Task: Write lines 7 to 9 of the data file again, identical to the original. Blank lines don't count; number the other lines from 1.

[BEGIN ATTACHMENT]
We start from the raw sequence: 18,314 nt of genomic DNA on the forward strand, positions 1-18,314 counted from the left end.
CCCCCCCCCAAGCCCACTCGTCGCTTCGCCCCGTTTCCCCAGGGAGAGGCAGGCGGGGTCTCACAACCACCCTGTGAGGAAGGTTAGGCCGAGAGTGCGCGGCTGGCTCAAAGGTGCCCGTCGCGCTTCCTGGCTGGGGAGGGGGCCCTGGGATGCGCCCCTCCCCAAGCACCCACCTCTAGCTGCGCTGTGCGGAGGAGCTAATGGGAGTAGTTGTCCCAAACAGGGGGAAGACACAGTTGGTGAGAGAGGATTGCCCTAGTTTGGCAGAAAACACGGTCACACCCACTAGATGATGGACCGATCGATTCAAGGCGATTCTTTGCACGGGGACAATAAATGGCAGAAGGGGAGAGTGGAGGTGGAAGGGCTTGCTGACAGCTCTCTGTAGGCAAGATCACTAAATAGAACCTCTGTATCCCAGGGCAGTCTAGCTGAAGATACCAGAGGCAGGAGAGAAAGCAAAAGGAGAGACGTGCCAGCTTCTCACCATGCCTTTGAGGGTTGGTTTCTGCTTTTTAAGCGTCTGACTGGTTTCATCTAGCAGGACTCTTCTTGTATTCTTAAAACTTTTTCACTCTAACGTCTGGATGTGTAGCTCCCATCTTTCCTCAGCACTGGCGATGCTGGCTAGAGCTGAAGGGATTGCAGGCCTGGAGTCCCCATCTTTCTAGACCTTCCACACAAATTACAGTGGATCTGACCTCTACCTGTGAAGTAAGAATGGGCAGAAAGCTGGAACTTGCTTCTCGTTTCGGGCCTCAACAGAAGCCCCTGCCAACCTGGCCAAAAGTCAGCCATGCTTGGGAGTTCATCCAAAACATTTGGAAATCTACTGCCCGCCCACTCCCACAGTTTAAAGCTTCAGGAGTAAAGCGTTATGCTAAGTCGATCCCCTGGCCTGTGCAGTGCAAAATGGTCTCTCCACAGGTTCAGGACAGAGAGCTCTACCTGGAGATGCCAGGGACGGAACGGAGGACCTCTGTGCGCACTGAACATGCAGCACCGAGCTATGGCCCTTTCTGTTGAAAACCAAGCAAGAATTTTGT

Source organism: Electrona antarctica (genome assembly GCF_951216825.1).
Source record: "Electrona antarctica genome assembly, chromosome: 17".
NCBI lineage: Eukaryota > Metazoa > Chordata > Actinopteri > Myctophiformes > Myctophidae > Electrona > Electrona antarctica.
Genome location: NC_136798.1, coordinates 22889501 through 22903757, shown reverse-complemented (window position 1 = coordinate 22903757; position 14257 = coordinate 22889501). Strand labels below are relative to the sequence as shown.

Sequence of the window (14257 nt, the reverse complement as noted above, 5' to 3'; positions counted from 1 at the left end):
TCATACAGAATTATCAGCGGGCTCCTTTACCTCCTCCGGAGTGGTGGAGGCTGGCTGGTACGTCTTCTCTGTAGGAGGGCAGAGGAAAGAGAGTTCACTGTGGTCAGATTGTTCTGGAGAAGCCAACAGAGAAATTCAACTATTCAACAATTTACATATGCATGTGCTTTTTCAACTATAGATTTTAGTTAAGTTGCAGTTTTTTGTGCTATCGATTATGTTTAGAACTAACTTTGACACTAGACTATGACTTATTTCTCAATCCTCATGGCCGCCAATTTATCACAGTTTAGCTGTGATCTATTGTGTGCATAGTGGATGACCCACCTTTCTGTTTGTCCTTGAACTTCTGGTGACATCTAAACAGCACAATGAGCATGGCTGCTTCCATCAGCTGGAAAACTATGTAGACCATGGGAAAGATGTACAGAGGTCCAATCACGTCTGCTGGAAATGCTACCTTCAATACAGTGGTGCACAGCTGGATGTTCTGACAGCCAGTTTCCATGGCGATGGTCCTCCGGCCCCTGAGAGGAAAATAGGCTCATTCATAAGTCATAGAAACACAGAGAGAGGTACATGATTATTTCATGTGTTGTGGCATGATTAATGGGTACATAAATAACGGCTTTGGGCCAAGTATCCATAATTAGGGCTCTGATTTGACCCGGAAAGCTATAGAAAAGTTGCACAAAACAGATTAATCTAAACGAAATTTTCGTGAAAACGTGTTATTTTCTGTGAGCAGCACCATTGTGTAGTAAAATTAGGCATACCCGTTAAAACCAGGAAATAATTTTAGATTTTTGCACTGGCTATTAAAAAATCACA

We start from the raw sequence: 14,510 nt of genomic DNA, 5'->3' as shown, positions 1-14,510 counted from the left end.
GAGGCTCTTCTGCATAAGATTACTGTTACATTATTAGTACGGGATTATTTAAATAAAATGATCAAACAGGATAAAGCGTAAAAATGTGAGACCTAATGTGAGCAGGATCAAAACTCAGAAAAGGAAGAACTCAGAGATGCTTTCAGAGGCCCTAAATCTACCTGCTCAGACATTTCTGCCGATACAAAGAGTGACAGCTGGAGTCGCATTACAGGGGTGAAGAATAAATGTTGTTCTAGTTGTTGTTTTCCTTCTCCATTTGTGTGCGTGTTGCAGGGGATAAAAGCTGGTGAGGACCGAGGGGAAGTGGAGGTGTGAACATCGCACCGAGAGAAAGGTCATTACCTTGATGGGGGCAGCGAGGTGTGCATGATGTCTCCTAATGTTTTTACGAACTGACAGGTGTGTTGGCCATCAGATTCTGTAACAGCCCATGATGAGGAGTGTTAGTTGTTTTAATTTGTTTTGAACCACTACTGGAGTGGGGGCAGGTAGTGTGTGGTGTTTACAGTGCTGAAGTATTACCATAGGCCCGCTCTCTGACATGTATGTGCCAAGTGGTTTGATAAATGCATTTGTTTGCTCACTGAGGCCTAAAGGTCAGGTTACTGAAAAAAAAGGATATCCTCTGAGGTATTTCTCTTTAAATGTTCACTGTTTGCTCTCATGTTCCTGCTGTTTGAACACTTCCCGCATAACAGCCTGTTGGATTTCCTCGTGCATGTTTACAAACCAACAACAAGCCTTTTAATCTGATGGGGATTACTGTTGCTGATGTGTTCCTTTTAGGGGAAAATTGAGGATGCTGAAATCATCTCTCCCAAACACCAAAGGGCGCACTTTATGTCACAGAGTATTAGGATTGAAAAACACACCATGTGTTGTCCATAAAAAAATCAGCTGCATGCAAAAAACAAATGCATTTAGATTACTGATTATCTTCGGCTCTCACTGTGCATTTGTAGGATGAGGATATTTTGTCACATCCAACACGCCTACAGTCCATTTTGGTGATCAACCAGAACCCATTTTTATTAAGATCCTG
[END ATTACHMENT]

Sequence of the window (14257 nt, the reverse complement as noted above, 5' to 3'; positions counted from 1 at the left end):
TCATACAGAATTATCAGCGGGCTCCTTTACCTCCTCCGGAGTGGTGGAGGCTGGCTGGTACGTCTTCTCTGTAGGAGGGCAGAGGAAAGAGAGTTCACTGTGGTCAGATTGTTCTGGAGAAGCCAACAGAGAAATTCAACTATTCAACAATTTACATATGCATGTGCTTTTTCAACTATAGATTTTAGTTAAGTTGCAGTTTTTTGTGCTATCGATTATGTTTAGAACTAACTTTGACACTAGACTATGACTTATTTCTCAATCCTCATGGCCGCCAATTTATCACAGTTTAGCTGTGATCTATTGTGTGCATAGTGGATGACCCACCTTTCTGTTTGTCCTTGAACTTCTGGTGACATCTAAACAGCACAATGAGCATGGCTGCTTCCATCAGCTGGAAAACTATGTAGACCATGGGAAAGATGTACAGAGGTCCAATCACGTCTGCTGGAAATGCTACCTTCAATACAGTGGTGCACAGCTGGATGTTCTGACAGCCAGTTTCCATGGCGATGGTCCTCCGGCCCCTGAGAGGAAAATAGGCTCATTCATAAGTCATAGAAACACAGAGAGAGGTACATGATTATTTCATGTGTTGTGGCATGATTAATGGGTACATAAATAACGGCTTTGGGCCAAGTATCCATAATTAGGGCTCTGATTTGACCCGGAAAGCTATAGAAAAGTTGCACAAAACAGATTAATCTAAACGAAATTTTCGTGAAAACGTGTTATTTTCTGTGAGCAGCACCATTGTGTAGTAAAATTAGGCATACCCGTTAAAACCAGGAAATAATTTTAGATTTTTGCACTGGCTATTAAAAAATCACA

We start from the raw sequence: 14,510 nt of genomic DNA, 5'->3' as shown, positions 1-14,510 counted from the left end.